I’m thinking about words today, and how they help us determine an experience. More pointedly, what we experience in an experience.
The title of this post illustrates this idea a bit—three same-sounding words with different meanings, depending on how and when they’re used.
Let’s look at this a bit closer, but we’ll start something a little off-color.
NOTE: If you’re at work, you might want to put in your ear buds before you hit play. Ditto if there are young ones around. There’s some colorful language in this clip:
Okay, so I confess. I laughed ‘til I cried the first time I watched that video. I do have a bit of warped sense of humor so maybe that’s not all that surprising. Sham wasn’t very nice to this guy, was he? He kinda did what he wanted to do, despite the rider’s begging and pleading for a good part of two minutes.
How often does life feel like this? We set out with hopeful intent and things just go sideways. Out of our control. A big WHOA! (Or woah, depending on your preference/place of birth).
Our tendency to react makes these kind of events tricky. This kind of whoa can quickly turn into a woe. A victim narrative—“I did all this and this is what I get? Why is this happening to me? I don’t deserve this!”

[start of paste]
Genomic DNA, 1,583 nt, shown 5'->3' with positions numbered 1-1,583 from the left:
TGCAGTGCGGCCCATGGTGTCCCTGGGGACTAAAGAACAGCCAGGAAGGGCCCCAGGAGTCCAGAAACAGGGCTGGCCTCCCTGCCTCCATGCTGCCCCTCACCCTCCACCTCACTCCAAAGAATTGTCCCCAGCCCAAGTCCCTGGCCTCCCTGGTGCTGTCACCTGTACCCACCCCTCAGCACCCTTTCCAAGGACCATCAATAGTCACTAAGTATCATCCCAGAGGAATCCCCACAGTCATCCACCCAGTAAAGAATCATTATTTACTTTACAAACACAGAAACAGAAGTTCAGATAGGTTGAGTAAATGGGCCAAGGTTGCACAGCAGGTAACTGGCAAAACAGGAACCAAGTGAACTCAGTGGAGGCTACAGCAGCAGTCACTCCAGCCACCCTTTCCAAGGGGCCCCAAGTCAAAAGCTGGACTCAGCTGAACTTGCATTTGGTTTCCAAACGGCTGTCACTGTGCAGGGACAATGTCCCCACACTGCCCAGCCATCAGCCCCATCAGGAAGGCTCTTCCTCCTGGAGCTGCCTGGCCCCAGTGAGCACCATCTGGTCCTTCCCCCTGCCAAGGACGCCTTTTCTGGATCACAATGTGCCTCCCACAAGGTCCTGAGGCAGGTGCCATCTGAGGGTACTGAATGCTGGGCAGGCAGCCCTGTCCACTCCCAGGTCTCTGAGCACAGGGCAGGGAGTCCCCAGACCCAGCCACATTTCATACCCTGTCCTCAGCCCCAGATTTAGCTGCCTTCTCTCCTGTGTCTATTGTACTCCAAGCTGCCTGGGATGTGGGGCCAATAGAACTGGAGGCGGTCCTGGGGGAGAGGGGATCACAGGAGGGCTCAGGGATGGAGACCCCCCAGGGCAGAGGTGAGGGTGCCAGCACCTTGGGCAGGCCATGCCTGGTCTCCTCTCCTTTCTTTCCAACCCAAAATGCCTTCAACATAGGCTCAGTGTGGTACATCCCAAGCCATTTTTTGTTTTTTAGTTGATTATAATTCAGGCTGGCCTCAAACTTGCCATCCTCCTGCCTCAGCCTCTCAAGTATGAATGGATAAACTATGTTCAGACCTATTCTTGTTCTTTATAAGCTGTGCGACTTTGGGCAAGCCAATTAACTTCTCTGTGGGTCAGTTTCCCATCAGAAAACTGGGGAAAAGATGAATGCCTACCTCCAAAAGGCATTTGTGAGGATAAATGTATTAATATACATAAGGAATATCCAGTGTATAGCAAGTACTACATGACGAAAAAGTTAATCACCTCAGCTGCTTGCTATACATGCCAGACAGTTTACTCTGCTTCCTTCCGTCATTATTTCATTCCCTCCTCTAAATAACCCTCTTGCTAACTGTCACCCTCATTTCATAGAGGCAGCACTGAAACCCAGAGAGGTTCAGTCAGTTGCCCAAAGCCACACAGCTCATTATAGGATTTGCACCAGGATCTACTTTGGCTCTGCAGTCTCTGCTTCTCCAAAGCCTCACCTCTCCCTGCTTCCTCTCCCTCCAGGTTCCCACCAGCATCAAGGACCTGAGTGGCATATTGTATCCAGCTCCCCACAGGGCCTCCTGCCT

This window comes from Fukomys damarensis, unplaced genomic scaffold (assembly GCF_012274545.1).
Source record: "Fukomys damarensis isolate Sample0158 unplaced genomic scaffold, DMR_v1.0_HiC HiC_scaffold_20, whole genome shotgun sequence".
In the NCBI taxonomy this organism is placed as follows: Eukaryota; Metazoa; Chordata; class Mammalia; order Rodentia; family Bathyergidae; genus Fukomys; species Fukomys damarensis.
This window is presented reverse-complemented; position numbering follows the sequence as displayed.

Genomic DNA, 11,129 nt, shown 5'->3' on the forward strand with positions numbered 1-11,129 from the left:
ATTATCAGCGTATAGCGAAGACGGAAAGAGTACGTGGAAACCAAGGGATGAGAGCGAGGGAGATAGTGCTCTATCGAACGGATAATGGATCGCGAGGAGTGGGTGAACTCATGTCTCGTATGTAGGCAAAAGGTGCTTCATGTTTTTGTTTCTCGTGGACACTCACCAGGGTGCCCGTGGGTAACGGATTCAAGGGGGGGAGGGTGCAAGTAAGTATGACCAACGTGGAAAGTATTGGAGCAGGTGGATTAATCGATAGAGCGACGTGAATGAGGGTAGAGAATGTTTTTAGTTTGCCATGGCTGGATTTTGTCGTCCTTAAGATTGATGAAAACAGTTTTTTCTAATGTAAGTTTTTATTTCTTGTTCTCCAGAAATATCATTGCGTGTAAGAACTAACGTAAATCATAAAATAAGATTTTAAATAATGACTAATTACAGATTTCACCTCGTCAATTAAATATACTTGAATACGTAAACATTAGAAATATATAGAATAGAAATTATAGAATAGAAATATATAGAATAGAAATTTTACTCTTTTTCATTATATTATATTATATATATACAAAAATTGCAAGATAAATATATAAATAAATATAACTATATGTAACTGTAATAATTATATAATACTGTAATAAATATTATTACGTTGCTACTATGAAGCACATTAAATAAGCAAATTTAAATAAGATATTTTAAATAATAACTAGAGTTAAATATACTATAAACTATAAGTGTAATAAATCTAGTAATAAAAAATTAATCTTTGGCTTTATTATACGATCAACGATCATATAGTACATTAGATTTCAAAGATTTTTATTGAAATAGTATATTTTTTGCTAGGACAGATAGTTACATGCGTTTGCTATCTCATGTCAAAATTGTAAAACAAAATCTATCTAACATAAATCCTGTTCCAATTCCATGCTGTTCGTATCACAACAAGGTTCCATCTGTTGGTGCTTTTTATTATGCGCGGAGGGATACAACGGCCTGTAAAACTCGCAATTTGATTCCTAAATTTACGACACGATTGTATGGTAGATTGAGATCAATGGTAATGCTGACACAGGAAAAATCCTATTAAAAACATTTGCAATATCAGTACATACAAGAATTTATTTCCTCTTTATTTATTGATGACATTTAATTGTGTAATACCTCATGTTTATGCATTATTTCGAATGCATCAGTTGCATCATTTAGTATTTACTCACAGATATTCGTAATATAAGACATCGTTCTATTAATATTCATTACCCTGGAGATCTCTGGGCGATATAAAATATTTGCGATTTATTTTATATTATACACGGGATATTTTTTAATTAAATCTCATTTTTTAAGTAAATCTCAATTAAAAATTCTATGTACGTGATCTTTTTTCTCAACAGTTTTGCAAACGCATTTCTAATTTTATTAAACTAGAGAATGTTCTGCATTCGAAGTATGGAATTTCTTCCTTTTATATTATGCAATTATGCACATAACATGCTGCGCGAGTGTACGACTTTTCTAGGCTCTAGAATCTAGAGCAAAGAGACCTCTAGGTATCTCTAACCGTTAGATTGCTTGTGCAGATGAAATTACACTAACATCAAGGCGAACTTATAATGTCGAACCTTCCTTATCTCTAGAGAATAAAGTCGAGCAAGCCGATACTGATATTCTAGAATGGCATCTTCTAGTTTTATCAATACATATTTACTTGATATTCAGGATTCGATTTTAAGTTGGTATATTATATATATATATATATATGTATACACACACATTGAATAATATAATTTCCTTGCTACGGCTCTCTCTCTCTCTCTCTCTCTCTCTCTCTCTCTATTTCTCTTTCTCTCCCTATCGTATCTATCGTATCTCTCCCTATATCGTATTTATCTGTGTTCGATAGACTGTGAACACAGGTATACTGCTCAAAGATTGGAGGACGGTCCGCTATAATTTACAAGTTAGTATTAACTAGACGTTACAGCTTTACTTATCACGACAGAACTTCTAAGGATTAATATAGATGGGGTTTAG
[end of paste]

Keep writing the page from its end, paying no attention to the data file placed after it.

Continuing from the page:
You get the idea.
With that frame of mind—that filter—suddenly many things seem to be following the same disastrous route, both from our past and in our present. Our brains start logging evidence of how MANY things don’t go our way. We begin, rather unintentionally, a bulleted list of similar circumstances/events. How the crappy feeling seems familiar. And guess what? Another woe comes rolling down the pike.
The woeful thinking cycle.
But here’s what I’ve been playing with lately. What if I turn that “Whoa!” into a “whoa”? What if I can reframe my experience from a place of curiosity? Or astonishment? Or opportunity? How will I feel then?
I used this re-frame recently when a decision was made that impacted me greatly, more than I would have predicted before it happened. A company I had enjoyed a long and meaningful relationship with made a change that eliminated my position. The details of this change up don’t matter really; suffice it to say that although I felt this scenario could happen at some juncture, I still felt quite blindsided when the announcement came.
Curious, right? My rational mind felt that change might happen, but my emotions weren’t really ready for it. I thought they were, but I could tell by my own anxious post-announcement reaction that I’d been kidding myself.
So what to do? How to re-frame this experience?
Well, I did exactly what I’m suggesting you do regardless of the particulars of your circumstance. I’m suggesting you
I can tell you that this discipline, regardless of what circumstance you’re dealing with, changes everything. I believe it slides us into our potential, rather than our trouble.
Because there’s always potential. Everything in our lives can be viewed as either an obstacle, or an opportunity.
Nurture your nature. Click here for details.
Martha Beck-certified life coach, Equus coach, Penn State journalism instructor and professional writer.